MOST OBSERVERS IDENTIFY THE FIRST BATTLE in the 2010 campaign as having taken place in November 2008, when Manuel Villar Jr. resigned the Senate presidency rather than be deposed by his peers. Other possible presidential contenders had to deprive Villar of a position traditionally seen as a major stepping-stone to the presidency.
It was Edsa II that made Manuel Villar’s presidential dreams a realistic ambition. Whether or not he entered the House of Representatives in 1992 with more modest ambitions, in 1998 he was able to maneuver his election as speaker. Being fourth in the national hierarchy tends to foster dreams of rising even higher.
As speaker starting on July 27, 1998, Villar had power but lacked the kind of popular standing a third-termer with ambition needed, if he was to have a chance of moving further up the political totem pole. He had barely warmed the speakership when he got mired in controversy on Aug. 17, 1998 after Rep. Joker Arroyo, his rival, accused him of land-grabbing, using government connections to bail out his failed Capitol Bank, and other instances of bending or breaking the law for private gain. His SWS net satisfaction ratings started at +22 in September 1998; then ranged from +31 to +38 from November 1998 to June 1999, dipped to +31 in October 1999, sank to +16 in December 1999, and improved to +26 in March 2000.
Speakers may be powerful, but they tend to be fairly unpopular in national terms, in large part because they are perceived to be fixers primarily concerned with wheedling patronage out of the presidents whose favor makes possible their office. When he did a Pearl Harbor on President Joseph Estrada, Villar’s highest net satisfaction rating of +42 was already behind him (reached in July 2000 and marginally lower than the net satisfaction of +46 Jose de Venecia Jr. enjoyed at the height of his popularity in June 1997). He was deposed from the speakership but took advantage of every opportunity to keep a high profile during Edsa II in a campaign to keep himself in the public eye as was being conducted by Vice President Gloria Macapagal-Arroyo.
In May 2001, his gamble paid off a double jackpot when he was elected to the Senate (coming in seventh) and became Senate president pro tempore, second banana in the upper house until 2003. In May 2007, he was re-elected, coming in fourth and was elected, at last, Senate president. He achieved his highest net satisfaction rating of +59 that December. Although by the time he had to relinquish the Senate presidency in November 2008 his net satisfaction was on the decline, losing nine points from +52 in June down to +43 in September (still the highest among top government officials), as Senate president he had always registered higher ratings than his predecessor, Franklin Drilon. His successor Juan Ponce Enrile has also never come close to Villar’s net satisfaction ratings.
But Villar deployed his resources not to recapture the Senate presidency but to hit the critical 25 percent threshold in the surveys by August 2009. Villar is unique in being the first self-made man to have a fortune large enough to give him the freedom to pursue the presidency however he wants, regardless of cost.
If his political rise has been marked by a combination of shrewd deal-making (clinching the speakership in 1998, the Senate presidency in 2007), high-stakes gambling (Pearl Harbor versus Estrada) and patient marshaling of resources (his presidential campaign is like the Soviet Red Army and its deep operations doctrine: simultaneous parallel attacks to induce a catastrophic defensive failure in the enemy), it’s because of his personal fortune.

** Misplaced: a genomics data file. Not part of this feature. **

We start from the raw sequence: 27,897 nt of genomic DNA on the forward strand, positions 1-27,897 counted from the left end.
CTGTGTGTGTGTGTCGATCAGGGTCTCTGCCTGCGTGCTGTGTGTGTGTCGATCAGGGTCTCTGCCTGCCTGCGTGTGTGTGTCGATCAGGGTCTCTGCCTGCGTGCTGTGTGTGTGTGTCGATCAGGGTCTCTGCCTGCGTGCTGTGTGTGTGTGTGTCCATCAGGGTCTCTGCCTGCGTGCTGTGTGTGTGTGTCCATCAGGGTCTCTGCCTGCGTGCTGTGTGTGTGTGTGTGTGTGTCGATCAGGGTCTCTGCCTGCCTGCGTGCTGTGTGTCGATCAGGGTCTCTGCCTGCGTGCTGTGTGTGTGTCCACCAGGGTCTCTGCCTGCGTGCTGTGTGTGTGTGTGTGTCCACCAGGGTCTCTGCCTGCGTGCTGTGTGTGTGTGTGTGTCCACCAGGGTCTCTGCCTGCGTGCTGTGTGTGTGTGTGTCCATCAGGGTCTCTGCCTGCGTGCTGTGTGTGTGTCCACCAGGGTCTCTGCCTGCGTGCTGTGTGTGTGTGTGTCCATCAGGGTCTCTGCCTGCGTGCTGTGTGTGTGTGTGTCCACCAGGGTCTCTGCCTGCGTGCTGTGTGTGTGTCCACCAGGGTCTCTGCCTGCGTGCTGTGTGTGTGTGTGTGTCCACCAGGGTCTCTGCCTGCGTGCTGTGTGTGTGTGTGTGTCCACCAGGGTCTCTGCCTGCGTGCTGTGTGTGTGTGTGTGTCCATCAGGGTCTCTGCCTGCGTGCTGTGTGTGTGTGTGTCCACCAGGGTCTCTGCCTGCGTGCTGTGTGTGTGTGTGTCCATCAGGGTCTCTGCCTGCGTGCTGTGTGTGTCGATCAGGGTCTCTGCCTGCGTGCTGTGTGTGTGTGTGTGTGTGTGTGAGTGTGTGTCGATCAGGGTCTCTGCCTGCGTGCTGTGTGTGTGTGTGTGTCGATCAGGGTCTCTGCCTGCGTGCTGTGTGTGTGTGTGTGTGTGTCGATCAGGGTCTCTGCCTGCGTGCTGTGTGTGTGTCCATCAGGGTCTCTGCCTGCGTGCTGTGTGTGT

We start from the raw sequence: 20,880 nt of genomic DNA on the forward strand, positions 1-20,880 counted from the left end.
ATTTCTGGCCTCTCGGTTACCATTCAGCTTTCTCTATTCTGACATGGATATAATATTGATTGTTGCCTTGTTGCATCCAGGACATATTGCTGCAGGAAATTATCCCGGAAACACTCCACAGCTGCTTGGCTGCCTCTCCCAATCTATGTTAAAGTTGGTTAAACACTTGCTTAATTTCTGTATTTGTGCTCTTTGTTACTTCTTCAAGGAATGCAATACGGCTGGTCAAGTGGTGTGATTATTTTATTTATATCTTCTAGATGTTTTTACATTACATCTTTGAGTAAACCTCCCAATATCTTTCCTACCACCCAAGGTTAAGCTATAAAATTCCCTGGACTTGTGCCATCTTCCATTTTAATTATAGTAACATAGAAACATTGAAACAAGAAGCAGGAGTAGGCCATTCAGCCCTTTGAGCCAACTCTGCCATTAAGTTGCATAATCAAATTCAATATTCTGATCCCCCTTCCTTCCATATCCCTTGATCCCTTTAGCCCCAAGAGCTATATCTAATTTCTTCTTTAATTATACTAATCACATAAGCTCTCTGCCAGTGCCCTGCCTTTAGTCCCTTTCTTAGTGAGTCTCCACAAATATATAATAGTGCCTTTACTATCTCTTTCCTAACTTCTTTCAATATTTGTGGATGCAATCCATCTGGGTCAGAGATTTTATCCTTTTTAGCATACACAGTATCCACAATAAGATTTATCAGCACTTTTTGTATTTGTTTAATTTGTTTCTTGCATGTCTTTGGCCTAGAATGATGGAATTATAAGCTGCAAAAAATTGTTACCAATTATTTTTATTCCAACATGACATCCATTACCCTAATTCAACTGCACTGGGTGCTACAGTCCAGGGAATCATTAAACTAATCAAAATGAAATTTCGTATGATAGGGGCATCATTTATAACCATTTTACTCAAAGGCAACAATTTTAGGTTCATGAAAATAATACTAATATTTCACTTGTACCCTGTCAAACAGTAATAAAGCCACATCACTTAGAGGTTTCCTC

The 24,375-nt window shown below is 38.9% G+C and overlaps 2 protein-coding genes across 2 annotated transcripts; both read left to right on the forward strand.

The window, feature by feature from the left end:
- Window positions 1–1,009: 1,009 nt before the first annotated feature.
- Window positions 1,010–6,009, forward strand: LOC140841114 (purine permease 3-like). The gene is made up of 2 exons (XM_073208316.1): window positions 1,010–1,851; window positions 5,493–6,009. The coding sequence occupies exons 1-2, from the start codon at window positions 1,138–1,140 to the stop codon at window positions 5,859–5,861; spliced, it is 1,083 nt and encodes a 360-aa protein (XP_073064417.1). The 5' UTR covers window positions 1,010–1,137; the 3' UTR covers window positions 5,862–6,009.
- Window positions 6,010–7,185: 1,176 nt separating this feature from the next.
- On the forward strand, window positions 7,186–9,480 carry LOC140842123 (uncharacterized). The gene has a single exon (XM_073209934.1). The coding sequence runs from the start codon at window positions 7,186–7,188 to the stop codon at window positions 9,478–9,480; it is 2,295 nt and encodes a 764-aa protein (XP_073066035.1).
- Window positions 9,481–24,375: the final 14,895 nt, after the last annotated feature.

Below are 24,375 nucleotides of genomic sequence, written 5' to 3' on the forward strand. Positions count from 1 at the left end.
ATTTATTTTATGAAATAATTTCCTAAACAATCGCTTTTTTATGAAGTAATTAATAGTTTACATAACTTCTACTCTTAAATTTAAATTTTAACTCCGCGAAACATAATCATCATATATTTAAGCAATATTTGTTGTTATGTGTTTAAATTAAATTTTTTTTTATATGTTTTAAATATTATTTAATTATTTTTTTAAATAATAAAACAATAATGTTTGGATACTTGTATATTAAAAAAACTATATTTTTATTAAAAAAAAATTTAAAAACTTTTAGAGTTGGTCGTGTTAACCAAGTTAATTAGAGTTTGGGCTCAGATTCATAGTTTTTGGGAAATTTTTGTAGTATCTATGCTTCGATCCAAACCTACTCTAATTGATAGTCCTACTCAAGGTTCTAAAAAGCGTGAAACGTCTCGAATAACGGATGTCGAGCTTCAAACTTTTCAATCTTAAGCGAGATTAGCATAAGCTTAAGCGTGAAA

Shortly before the 2007 elections, the Securities and Exchange Commission approved the share swap involving Vista Land & Lifescapes Inc. (his holding firm), and C&P Homes Inc. In mid-June 2007, the SEC approved Vista Land’s proposal for an initial public offering (IPO) of stocks (up to 2.12 billion new shares and 1.265 billion shares held by Fine Properties, Polar Property Holdings and Adelfa Properties, expected to raise 13.2 billion at a median price of 6.50 per share). In the end, the IPO raised P21 billion, starting with public listing on June 25, 2007 and follow-on offerings when “Chairman emeritus” Villar rang the bell to kick off the sale.
Two months later (on July 28), the SEC allowed Villar to sell Polar Property’s shares amounting to an 8.5 percent stake in Vista Land, exempting it from the 180-day (or five month) lock-up imposed on shareholders who own at least 10 percent of a company’s outstanding shares when it goes public. This freed up 722.61 million shares to dispose of in the market worth P4.696 billion at P6.50 a share precisely at a time when Villar’s presidential plans were already unabashedly in play.
By August last year, Forbes Magazine calculated Villar’s net worth at P25 billion ($530 million). Officially, his Statement of Assets, Liabilities and Net Worth reports a growth in net worth from P328.691 million in 1998 to P1.046 billion in 2008 (his net worth prior to Vista Land’s IPO was P915.6 million).
Fine Properties, Adelfa Properties, and Polar Property Holdings at present have 35 percent, 18.2 percent, and 5.35 percent stakes in Vista Land, but Mark Villar has declined to confirm whether his father retains a direct stake, telling reporters last August that his father had “no official position in the company.” On the other hand, Vista Land president and chief executive Benjamarie Therese commented that it would be “presumptuous” to divest ahead of the 2010 elections.
In many ways, the parallel story of Villar as businessman is even more interesting – and barely understood by the public – than his public career. Does seeking public office mean that money is merely a means to an end or is it public office that is merely a means to an end?